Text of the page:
Miliband is locked in battle with Mail (Reuters)
When Ed Miliband decided to take on the Daily Mail over its attack on his dead father there was always the fear, as suggested here, that it would not end the matter and he might risk getting dragged into a public slanging match with the paper.
The Mail allowed him his right of reply but, unsurprisingly, not only repeated it's claim that the famous Marxist thinker and teacher, Ralph Miliband hated Britain but reprinted the original offending article and went further by accusing him of leaving an "evil legacy."
That has infuriated Ed Miliband further and he is accusing the paper of telling lies about his father and needing "boundaries", immediately raising fears he may be talking about a form of press regulation.
He insists he isn't, but with the Privy Council set to debate the Leveson reforms next week it has added heat to that ongoing debate. It may even be that that partly inspired the Mail's approach, to flex it's freedom of the press muscles. But, if that is the case, it may yet backfire.
Professor of Journalism at City University, Ivor Gaber, told IBTimes UK: "The Daily Mail's continuing attacks on Ed Miliband's father - and by direct implication, the Labour leader himself - vividly demonstrates how this particular newspaper deals with those it regards as 'enemies'.
"It is likely it will strengthen his resolve to try and ensure that the recommendation of the Leveson Report, that press regulation should have some form of statutory backing, is not diluted by the current coalition government."
Play the man
As for Miliband, he should probably now step back for a while and avoid getting involved in a public slanging match with the Mail while the public and commentators make their own judgements which, so far, have been largely in his favour.
He may not have made the political calculation that taking on the Mail might give him the same popularity boost as when he took on Murdoch over phone tapping or the energy companies over prices, but it is certainly a factor now.
And that leaves the Tories in the difficult position of leaving themselves open to being accused once again of standing on the side of the strong and powerful, particularly a newspaper that is one of their greatest supporters.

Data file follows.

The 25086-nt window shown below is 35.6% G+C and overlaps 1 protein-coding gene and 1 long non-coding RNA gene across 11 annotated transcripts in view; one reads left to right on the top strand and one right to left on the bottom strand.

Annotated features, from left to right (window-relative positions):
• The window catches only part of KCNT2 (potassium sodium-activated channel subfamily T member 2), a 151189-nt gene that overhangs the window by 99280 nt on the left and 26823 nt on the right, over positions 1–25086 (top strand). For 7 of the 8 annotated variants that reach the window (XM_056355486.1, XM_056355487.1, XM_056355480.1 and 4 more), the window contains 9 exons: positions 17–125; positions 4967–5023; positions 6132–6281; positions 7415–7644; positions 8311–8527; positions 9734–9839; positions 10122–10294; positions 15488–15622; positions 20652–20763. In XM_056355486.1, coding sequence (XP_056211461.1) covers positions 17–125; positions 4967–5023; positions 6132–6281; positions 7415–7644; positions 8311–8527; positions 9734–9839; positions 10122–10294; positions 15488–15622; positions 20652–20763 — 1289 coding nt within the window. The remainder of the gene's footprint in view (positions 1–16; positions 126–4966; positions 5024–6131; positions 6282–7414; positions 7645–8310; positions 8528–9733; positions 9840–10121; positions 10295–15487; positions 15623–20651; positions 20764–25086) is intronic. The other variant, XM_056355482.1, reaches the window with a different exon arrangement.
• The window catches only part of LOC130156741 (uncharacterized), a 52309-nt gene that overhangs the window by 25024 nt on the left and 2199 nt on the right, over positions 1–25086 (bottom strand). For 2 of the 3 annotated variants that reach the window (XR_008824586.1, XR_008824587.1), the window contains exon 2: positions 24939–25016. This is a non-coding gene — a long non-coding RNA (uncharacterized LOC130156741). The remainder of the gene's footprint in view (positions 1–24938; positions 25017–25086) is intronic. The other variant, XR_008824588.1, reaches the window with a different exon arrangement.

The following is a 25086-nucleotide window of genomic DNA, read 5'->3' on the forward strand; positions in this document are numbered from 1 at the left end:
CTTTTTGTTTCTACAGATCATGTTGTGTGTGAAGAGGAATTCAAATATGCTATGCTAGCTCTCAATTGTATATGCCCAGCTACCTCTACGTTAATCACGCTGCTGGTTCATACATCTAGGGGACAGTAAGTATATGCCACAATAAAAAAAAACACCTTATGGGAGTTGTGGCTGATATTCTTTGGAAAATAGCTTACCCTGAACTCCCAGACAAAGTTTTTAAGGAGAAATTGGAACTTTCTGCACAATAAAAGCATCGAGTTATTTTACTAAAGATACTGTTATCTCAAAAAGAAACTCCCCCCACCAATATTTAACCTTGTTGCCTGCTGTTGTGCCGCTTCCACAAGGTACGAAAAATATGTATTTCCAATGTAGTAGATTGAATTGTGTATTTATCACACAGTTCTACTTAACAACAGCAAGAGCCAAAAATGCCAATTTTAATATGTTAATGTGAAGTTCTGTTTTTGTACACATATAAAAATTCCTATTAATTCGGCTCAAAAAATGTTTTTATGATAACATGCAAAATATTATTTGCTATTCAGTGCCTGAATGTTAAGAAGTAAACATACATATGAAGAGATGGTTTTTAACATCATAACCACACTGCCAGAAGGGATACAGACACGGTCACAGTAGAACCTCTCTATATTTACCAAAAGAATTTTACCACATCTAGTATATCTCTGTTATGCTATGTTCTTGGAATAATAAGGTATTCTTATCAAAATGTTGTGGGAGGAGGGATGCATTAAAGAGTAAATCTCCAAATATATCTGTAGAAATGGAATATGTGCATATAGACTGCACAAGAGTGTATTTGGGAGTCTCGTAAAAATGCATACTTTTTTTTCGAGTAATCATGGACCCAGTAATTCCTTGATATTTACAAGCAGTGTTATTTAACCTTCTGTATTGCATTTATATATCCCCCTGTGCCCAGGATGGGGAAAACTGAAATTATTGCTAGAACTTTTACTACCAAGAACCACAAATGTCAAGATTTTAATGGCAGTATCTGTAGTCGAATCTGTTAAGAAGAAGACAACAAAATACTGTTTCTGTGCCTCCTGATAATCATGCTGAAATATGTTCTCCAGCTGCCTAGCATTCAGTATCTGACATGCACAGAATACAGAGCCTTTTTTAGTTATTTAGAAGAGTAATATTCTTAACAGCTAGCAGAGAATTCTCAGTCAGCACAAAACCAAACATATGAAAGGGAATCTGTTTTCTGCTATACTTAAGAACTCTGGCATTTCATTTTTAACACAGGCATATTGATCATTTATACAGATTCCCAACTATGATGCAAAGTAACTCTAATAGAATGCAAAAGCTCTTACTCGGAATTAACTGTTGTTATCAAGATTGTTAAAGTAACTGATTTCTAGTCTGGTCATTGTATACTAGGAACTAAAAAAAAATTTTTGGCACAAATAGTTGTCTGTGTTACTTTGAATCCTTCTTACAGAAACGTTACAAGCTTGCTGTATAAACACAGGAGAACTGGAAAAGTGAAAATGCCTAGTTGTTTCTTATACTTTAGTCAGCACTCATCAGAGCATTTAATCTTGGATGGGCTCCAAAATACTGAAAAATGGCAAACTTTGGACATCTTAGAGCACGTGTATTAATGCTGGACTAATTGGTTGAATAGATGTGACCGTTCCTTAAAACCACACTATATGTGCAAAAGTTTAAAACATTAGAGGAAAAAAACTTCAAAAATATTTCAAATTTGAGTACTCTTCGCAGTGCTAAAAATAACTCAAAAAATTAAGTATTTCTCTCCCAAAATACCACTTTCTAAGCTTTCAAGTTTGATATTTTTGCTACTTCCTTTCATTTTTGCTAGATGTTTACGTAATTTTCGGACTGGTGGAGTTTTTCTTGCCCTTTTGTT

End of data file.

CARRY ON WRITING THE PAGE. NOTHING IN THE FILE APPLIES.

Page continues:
So far, Miliband has won widespread support from across the political spectrum. Deputy Prime Minister Nick Clegg tweeting: "Politics should be about playing the ball, not the man, certainly not the man's family."
David Cameron said he had not read the original piece - an answer that is not going to go unchallenged for long - but that he too would have wanted to defend his father if attacked. He refused to condemn the Mail.
Health Secretary Jeremy Hunt, however, was far less supportive, saying: "Ralph Miliband was no friend of the free market economy, he thought that was wrong. And I've never heard Ed Miliband say he supports the free market economy.
"The important thing for voters is to know exactly where Ed Miliband stands on these fundamental issues about our society."
Miliband's response to the original Mail piece, which accused his father of hating Britain declared: "Fierce debate about politics does not justify character assassination of my father, questioning the patriotism of a man who risked his life for our country in the Second World War."
But the paper hit back saying it stood by every word of the original piece and spoke about Miliband Snr's: "evil legacy and why we won't apologise".
That led to a further retort from Miliband who said in interviews : "I'm even more appalled that they repeated that lie today and they've gone further and described my father's legacy as evil. Evil is a word reserved for particular cases and I wasn't willing to let that stand."
He said there needed to be boundaries for newspapers when it came to families but insisted: "It's not about regulation. It is about me saying I think morality and our approach to these things matters."
And that is where this rumbling row currently lies. But with the post-Leveson review continuing and Miliband talking about boundaries, it is bound to feed into that debate and possibly in a way the Mail most fears.
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